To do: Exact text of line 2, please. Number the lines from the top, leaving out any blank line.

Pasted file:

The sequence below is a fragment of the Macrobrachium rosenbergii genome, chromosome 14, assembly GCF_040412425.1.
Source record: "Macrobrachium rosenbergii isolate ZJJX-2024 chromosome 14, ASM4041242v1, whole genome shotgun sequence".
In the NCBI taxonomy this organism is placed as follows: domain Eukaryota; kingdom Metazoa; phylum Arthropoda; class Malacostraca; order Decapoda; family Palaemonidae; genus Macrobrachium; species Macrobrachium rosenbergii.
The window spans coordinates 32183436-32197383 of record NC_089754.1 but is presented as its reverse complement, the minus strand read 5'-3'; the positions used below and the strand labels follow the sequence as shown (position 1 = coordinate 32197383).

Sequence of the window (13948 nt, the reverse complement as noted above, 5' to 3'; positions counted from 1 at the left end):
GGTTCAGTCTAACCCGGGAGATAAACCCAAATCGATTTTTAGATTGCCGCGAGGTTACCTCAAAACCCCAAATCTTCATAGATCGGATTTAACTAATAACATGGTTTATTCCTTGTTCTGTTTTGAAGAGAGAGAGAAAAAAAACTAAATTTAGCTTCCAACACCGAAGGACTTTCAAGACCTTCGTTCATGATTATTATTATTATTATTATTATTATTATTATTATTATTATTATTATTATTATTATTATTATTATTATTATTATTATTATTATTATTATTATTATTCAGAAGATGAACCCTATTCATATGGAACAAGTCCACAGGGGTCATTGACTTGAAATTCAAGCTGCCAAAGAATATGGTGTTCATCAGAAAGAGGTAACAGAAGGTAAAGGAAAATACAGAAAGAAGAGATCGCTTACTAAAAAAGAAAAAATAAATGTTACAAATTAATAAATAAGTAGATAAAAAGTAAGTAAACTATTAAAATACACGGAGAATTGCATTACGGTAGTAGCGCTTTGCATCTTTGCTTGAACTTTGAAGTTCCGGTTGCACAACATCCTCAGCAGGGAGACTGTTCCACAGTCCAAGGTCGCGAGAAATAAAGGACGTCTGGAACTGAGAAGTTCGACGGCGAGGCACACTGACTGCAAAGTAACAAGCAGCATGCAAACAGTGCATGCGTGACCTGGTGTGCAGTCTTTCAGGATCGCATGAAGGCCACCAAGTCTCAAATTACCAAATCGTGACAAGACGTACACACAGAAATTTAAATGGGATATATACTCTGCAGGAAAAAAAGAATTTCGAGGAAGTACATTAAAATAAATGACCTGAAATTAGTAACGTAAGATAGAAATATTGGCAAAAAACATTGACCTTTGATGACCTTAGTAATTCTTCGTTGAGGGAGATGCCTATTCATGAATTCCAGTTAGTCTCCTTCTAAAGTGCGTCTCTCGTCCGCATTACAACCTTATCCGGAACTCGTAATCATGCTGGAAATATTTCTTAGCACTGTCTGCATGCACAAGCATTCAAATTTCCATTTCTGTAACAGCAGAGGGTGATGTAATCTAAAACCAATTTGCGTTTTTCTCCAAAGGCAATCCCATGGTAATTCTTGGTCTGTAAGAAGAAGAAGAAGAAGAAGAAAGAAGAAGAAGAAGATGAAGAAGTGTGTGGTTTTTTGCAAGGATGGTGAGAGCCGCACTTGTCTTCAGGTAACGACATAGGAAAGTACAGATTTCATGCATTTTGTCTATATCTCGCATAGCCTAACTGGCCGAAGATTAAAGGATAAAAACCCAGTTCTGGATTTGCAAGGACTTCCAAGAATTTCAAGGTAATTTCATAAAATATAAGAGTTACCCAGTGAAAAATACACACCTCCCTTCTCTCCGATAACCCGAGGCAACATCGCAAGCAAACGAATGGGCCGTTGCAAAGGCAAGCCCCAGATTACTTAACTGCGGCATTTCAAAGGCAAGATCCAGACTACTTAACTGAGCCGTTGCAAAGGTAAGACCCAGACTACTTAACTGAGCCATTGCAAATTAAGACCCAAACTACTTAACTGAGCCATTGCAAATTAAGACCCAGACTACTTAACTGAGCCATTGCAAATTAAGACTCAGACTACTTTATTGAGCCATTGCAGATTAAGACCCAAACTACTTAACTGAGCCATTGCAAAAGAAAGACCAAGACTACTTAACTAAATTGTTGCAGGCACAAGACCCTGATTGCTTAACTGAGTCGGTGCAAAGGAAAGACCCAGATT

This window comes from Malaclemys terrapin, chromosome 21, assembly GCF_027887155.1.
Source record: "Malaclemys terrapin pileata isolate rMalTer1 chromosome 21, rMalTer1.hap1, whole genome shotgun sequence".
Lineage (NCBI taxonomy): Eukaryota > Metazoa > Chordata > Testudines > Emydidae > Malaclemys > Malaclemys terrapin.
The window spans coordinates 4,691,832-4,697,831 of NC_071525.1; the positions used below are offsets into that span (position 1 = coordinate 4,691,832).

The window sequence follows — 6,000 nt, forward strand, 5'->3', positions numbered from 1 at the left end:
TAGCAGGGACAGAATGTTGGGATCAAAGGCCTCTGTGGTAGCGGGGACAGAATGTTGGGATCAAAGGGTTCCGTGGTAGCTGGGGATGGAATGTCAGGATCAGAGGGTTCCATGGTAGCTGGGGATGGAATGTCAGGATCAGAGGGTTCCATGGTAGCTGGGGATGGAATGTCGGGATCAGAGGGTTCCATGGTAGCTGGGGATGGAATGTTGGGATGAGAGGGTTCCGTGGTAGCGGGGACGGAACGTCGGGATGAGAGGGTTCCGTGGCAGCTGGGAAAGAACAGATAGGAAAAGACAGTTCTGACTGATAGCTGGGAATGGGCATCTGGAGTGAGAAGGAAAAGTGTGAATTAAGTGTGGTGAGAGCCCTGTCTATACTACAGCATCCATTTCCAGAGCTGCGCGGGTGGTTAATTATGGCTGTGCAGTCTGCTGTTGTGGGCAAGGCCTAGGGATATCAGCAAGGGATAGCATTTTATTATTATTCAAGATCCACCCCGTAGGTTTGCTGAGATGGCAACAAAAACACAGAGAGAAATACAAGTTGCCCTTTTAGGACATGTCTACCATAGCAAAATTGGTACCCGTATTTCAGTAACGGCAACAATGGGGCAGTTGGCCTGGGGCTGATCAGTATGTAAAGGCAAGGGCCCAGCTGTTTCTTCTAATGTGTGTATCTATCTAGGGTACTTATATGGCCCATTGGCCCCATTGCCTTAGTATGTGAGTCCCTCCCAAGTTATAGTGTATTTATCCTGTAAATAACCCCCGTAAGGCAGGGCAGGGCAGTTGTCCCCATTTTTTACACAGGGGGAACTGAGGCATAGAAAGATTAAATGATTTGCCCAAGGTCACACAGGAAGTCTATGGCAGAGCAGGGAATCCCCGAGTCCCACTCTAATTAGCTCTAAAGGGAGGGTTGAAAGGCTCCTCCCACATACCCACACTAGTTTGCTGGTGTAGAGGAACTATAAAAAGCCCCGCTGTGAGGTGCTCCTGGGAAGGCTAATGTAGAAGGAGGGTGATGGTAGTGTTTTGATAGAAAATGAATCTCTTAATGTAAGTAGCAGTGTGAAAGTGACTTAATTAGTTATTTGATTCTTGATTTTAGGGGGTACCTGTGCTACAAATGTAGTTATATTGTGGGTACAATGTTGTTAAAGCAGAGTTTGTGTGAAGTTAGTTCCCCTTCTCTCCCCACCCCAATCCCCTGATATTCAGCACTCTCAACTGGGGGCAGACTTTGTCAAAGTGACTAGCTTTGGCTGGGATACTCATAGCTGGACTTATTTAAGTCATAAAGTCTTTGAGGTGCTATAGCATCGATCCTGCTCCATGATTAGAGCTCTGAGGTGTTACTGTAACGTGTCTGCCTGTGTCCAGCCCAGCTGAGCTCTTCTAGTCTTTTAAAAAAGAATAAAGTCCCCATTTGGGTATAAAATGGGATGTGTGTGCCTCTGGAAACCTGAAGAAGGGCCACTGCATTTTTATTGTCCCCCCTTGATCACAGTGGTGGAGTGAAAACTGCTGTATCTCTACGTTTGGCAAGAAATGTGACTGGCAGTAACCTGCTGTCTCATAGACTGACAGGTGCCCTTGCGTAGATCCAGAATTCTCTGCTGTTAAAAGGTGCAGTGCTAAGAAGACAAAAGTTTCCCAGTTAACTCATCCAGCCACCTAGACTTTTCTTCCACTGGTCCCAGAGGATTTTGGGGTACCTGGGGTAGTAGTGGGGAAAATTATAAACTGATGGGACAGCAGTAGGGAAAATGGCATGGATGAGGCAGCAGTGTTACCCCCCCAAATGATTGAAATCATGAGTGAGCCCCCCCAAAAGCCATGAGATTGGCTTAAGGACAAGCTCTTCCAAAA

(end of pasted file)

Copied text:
Source record: "Macrobrachium rosenbergii isolate ZJJX-2024 chromosome 14, ASM4041242v1, whole genome shotgun sequence".